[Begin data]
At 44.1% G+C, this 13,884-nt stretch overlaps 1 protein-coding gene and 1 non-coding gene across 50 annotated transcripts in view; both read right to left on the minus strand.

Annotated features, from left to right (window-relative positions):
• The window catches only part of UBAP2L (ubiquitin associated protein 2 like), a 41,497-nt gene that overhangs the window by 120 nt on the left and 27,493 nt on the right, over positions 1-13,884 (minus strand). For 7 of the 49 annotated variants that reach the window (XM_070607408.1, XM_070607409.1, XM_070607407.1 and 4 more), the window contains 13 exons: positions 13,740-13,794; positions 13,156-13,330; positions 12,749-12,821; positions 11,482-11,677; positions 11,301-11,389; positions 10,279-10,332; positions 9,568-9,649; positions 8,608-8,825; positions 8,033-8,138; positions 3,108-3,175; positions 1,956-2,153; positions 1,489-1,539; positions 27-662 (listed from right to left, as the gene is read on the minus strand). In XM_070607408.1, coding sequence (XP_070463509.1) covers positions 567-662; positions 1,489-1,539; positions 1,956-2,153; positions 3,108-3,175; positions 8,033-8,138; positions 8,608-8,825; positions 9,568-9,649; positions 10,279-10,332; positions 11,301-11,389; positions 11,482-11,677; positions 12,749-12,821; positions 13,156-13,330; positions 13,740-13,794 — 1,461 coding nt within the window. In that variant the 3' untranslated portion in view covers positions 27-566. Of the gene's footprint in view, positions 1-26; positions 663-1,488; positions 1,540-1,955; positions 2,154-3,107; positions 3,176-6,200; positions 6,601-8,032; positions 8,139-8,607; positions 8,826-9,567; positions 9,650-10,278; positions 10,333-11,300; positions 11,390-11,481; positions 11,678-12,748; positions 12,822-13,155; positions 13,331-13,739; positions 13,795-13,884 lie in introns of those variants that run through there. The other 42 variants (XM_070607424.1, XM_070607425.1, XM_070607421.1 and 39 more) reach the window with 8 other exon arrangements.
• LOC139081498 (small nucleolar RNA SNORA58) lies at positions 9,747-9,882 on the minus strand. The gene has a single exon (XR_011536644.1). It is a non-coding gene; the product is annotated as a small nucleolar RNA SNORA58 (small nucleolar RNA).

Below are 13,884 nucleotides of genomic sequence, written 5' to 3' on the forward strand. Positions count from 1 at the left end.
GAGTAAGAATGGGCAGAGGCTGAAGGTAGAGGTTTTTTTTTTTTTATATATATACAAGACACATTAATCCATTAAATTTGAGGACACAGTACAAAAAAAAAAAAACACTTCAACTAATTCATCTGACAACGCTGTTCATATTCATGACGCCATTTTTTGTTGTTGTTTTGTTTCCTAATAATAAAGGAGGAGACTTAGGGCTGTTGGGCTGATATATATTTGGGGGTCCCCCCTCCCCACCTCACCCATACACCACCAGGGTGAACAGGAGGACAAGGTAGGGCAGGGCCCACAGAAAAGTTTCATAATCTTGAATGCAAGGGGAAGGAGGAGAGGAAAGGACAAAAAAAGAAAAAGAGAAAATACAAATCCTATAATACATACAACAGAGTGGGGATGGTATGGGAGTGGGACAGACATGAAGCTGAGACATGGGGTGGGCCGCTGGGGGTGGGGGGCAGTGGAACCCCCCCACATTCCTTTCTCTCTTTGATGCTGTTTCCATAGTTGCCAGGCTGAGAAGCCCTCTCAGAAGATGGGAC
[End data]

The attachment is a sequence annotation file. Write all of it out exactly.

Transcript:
At 44.1% G+C, this 13,884-nt stretch overlaps 1 protein-coding gene and 1 non-coding gene across 50 annotated transcripts in view; both read right to left on the minus strand.

Annotated features, from left to right (window-relative positions):
• The window catches only part of UBAP2L (ubiquitin associated protein 2 like), a 41,497-nt gene that overhangs the window by 120 nt on the left and 27,493 nt on the right, over positions 1-13,884 (minus strand). For 7 of the 49 annotated variants that reach the window (XM_070607408.1, XM_070607409.1, XM_070607407.1 and 4 more), the window contains 13 exons: positions 13,740-13,794; positions 13,156-13,330; positions 12,749-12,821; positions 11,482-11,677; positions 11,301-11,389; positions 10,279-10,332; positions 9,568-9,649; positions 8,608-8,825; positions 8,033-8,138; positions 3,108-3,175; positions 1,956-2,153; positions 1,489-1,539; positions 27-662 (listed from right to left, as the gene is read on the minus strand). In XM_070607408.1, coding sequence (XP_070463509.1) covers positions 567-662; positions 1,489-1,539; positions 1,956-2,153; positions 3,108-3,175; positions 8,033-8,138; positions 8,608-8,825; positions 9,568-9,649; positions 10,279-10,332; positions 11,301-11,389; positions 11,482-11,677; positions 12,749-12,821; positions 13,156-13,330; positions 13,740-13,794 — 1,461 coding nt within the window. In that variant the 3' untranslated portion in view covers positions 27-566. Of the gene's footprint in view, positions 1-26; positions 663-1,488; positions 1,540-1,955; positions 2,154-3,107; positions 3,176-6,200; positions 6,601-8,032; positions 8,139-8,607; positions 8,826-9,567; positions 9,650-10,278; positions 10,333-11,300; positions 11,390-11,481; positions 11,678-12,748; positions 12,822-13,155; positions 13,331-13,739; positions 13,795-13,884 lie in introns of those variants that run through there. The other 42 variants (XM_070607424.1, XM_070607425.1, XM_070607421.1 and 39 more) reach the window with 8 other exon arrangements.
• LOC139081498 (small nucleolar RNA SNORA58) lies at positions 9,747-9,882 on the minus strand. The gene has a single exon (XR_011536644.1). It is a non-coding gene; the product is annotated as a small nucleolar RNA SNORA58 (small nucleolar RNA).

Below are 13,884 nucleotides of genomic sequence, written 5' to 3' on the forward strand. Positions count from 1 at the left end.
GAGTAAGAATGGGCAGAGGCTGAAGGTAGAGGTTTTTTTTTTTTTATATATATACAAGACACATTAATCCATTAAATTTGAGGACACAGTACAAAAAAAAAAAAACACTTCAACTAATTCATCTGACAACGCTGTTCATATTCATGACGCCATTTTTTGTTGTTGTTTTGTTTCCTAATAATAAAGGAGGAGACTTAGGGCTGTTGGGCTGATATATATTTGGGGGTCCCCCCTCCCCACCTCACCCATACACCACCAGGGTGAACAGGAGGACAAGGTAGGGCAGGGCCCACAGAAAAGTTTCATAATCTTGAATGCAAGGGGAAGGAGGAGAGGAAAGGACAAAAAAAGAAAAAGAGAAAATACAAATCCTATAATACATACAACAGAGTGGGGATGGTATGGGAGTGGGACAGACATGAAGCTGAGACATGGGGTGGGCCGCTGGGGGTGGGGGGCAGTGGAACCCCCCCACATTCCTTTCTCTCTTTGATGCTGTTTCCATAGTTGCCAGGCTGAGAAGCCCTCTCAGAAGATGGGAC